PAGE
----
The first time I experienced a brew festival more than 10 years ago, my only expectation was to see a lot of people, try some new and interesting beers, and to enjoy myself. My vantage point was as a volunteer, serving beers to the masses along with my husband. Two of the first things I noticed immediately were: 1. The disproportionate number of men compared to the women in attendance; and 2. The fact that I was one of the very few people of color in attendance. As a second-generation Mexican-American from upstate New York, I have always been aware of my social surroundings wherever I am, and this was no exception.
Later, as I attended fest after fest across the Northeast, the disparities became hard to ignore. I’d say to my husband, whose family hails from Eastern Europe, “Do you notice that I’m the only brown person here?” to which he would reply, “No, I hadn’t really noticed.” Was I uncomfortable? No. Did it bother me? Somewhat. My observations were always there, nagging me to speak up about the industry’s lack of diversity. Later, I started a beer blog, but chose not to write about racial inequalities in an effort to “stay out of it” and let others tell their stories if they chose to do so.
Over the past decade, I’ve immersed myself in the craft beer world. I’ve worked for several breweries as a brand ambassador, as a bartender, and as a sales rep throughout the Northeast and in South Florida. The racial disparities have felt most pronounced to me in the Northeast, as I had more Latino colleagues while working in Miami. In New York, I wanted to capture the essence of the craft beer community I was a part of in Florida — partly pachanga (party atmosphere), mixed with a common understanding of beer, community, and acceptance. In the Northeast, I longed for the inclusivity that seemed to automatically come easily to my white counterparts who put on a brewer’s shirt, wore a long beard, or looked like the St. Pauli girl serving to the masses at Oktoberfest.
Don't Miss A DropGet the latest in beer, wine, and cocktail culture sent straight to your inbox.
For my first gig as a brand ambassador, I worked for a brewery in Ohio with Irish American roots. While going through training, I was the only non-Irish-American employee. I felt awkward, like a sore thumb. It was a friendly enough environment and everyone was nice, but I still felt a sense of marginalization. My presence was certainly acknowledged, but I felt like more of an afterthought. I was the last person to be addressed and the last person to get handed a glass while sampling. I tried so hard to prove my worth; I was the person who always engaged, asking questions and starting conversations because the others would not.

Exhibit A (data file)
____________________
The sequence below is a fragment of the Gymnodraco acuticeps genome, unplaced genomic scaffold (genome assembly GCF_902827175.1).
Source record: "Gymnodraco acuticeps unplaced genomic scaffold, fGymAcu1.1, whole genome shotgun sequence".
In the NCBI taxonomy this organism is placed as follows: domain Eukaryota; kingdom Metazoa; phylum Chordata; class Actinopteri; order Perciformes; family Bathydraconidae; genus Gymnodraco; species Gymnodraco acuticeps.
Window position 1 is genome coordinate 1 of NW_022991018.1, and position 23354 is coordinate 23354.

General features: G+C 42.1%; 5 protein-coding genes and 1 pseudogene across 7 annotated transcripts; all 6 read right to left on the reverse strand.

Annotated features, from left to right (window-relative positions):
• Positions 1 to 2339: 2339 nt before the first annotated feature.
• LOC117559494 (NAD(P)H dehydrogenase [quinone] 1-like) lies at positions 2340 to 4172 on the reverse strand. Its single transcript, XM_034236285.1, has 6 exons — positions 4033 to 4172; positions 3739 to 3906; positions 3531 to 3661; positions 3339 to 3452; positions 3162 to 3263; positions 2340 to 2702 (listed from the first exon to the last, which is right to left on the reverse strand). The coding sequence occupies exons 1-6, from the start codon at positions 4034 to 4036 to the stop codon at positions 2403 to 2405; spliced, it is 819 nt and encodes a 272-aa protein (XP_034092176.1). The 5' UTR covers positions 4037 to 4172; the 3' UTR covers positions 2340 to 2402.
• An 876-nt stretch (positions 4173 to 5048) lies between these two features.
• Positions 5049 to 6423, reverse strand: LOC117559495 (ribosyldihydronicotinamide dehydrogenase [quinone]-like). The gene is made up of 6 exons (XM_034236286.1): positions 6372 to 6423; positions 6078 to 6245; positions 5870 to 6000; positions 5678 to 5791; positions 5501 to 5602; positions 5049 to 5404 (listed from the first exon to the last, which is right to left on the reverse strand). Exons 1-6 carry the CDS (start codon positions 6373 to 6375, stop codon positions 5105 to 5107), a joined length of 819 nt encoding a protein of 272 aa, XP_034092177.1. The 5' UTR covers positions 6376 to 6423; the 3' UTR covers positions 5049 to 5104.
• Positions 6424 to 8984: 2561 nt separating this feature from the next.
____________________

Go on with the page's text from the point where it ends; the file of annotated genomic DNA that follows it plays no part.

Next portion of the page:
In seeking recognition and acceptance, I pushed harder than my colleagues. I memorized every detail of the brewery’s beer profile, its history, and interesting anecdotes. Customers were gracious, inquisitive, and appreciative of my advice and conversation. I felt really good about my position and I loved talking about craft beer to anyone who would listen. During my time as a brand ambassador, I also became a writer for a local newspaper. Strangers recognized me and complimented me on my informative articles on beer. Things seemed to be going well.
Over the years, I built a reputation in the industry for knowing beers inside out, and for my friendly, can-do attitude. None of this took away the fact that I still noticed the lack of women and BIPOC at events. More and more it was starting to bother me, but I went on about my business and poured beer after beer. There never really is a “getting used to it” feeling about being the only minority in the room or the only female in a sea of beards — or in my case, both. I really wanted to see some diversity in the field but didn’t think I could do anything about it. Other than representing myself, I didn’t see how I could make an impact.
Over time, my desire grew to connect with BIPOC and women beer professionals and enthusiasts. In 2014, I started a Meetup group in Syracuse, N.Y., for like-minded women who wanted to learn more about craft beer and socialize. My goal was to see more women interact with each other, to meet local brewery professionals, and to grow a noticeable female representation at local events. More than 100 women came out of the woodworks and were grateful to have a “safe space” to congregate. I was ecstatic that my idea would get such a response! For a time, we gathered regularly, set up information tables at beer festivals, sold pretzel necklaces, and recruited other women to join the group.